The National Information Communication and Technology Broadband Backbone (NICTBB) was switched on yesterday in 16 regions after the completion of the first phase of its construction.The move brings the hope of increased efficiency and reduced Internet charges in Tanzania.
The backbone, which is the terrestrial continuation of the fibre optic submarine cables that landed in Dar es Salaam recently, has already led to a 99 per cent drop in Internet capacity charges.
Internet service providers (ISPs) who spoke to The Citizen on the new development were optimistic that the backbone would greatly contribute to the reduction of charges of Internet services to consumers. However, they said that despite the significant reduction of broadband capacity charges, other factors, which have not changed much, have a role to play in determining Internet and data charges.
Seacom Tanzania Limited managing director Anna Kahama-Rupia said her company would decrease its charges in the near future, but could not give a time frame for the reduction."We had to pass through Kenya for us to reach the landlocked countries of Rwanda and Burundi, but with the national backbone we shall easily penetrate through all regions in the country and reach those across the borders," she said.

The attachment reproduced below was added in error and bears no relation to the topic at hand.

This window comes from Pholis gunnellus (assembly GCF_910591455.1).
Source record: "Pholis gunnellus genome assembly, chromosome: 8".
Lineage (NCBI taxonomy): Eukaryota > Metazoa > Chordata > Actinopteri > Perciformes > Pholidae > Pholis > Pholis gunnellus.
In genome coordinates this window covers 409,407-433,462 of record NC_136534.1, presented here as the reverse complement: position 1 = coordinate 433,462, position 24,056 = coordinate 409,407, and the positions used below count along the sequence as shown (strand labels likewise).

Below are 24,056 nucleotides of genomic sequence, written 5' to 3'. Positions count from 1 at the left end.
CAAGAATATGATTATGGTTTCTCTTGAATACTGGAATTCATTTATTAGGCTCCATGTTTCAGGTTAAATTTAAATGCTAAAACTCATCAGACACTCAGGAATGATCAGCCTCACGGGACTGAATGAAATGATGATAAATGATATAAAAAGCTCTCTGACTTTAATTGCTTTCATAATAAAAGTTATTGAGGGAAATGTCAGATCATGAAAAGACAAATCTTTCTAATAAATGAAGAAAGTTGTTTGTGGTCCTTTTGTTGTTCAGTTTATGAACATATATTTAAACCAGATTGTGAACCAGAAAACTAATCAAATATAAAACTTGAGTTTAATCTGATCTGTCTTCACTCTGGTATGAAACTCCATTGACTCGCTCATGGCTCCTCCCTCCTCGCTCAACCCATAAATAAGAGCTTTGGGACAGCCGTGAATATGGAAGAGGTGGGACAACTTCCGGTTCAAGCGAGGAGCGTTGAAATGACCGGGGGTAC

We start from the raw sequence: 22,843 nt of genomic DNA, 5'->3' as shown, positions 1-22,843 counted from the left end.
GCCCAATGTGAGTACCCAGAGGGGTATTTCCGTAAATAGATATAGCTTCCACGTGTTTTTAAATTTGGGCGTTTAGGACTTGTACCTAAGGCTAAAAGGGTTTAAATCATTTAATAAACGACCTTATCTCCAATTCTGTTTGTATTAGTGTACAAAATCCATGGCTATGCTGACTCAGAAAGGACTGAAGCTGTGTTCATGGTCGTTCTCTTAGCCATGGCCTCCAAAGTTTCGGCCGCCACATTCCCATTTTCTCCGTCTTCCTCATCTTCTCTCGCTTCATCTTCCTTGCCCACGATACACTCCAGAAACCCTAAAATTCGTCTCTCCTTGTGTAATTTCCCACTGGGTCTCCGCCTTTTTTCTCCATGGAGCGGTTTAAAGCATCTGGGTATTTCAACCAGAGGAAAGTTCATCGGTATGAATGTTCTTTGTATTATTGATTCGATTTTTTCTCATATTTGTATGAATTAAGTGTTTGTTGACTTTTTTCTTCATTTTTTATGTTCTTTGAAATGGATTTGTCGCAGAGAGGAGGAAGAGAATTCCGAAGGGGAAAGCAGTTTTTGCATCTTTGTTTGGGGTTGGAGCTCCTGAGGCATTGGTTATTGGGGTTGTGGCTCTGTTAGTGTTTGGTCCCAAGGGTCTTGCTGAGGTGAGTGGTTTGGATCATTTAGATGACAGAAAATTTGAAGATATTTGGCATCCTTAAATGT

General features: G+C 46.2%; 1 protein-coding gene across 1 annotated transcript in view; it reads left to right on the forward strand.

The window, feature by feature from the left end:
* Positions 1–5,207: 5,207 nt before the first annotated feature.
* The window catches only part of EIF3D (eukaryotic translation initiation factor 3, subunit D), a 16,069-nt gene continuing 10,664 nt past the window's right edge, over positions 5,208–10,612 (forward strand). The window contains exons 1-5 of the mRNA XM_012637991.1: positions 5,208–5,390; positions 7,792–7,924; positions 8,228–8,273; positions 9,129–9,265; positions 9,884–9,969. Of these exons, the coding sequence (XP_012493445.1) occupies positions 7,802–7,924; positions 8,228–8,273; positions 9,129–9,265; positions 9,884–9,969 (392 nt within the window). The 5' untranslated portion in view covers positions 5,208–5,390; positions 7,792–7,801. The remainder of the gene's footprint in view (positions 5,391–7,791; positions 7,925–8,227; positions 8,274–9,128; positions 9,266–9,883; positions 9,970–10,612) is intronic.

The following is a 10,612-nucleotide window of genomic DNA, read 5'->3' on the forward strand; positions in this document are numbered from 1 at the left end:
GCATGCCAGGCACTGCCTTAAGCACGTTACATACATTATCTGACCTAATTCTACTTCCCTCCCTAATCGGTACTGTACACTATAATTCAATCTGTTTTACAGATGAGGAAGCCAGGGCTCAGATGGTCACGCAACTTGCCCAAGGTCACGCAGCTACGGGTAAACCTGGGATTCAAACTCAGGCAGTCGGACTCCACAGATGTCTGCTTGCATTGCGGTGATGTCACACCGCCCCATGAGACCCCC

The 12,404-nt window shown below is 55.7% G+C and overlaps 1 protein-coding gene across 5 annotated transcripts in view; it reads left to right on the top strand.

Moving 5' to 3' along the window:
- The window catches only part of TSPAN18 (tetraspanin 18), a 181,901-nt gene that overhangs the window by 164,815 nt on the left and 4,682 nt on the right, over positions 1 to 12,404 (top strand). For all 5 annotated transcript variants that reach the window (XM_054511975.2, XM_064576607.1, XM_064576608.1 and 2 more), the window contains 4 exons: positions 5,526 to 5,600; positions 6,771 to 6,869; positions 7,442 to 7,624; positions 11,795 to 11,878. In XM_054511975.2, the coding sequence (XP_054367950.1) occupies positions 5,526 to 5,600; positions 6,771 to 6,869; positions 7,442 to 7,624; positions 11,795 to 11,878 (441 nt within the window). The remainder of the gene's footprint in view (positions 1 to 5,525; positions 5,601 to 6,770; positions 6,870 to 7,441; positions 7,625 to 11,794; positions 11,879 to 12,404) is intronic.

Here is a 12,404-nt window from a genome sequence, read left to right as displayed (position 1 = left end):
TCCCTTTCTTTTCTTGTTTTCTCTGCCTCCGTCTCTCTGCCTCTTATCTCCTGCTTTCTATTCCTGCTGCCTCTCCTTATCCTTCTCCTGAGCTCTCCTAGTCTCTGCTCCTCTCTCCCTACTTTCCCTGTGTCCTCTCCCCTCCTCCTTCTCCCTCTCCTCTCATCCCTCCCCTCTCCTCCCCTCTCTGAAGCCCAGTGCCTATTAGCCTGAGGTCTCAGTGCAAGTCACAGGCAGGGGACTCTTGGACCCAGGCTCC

anctus Msimbe, the SimbaNet corporate business manager said other factors, despite broadband capacity charges, were important in determining the pricing of Internet and data connectivity to consumers. He mentioned the factors as the Internet and data (content) prices from international providers.
Capacity charges are costs incurred for using the infrastructure to transmit the Internet bandwidth or data. The capacity transmission services come in both protected and non-protected options. There are also expenses incurred by ISPs for connecting consumers with the backbone.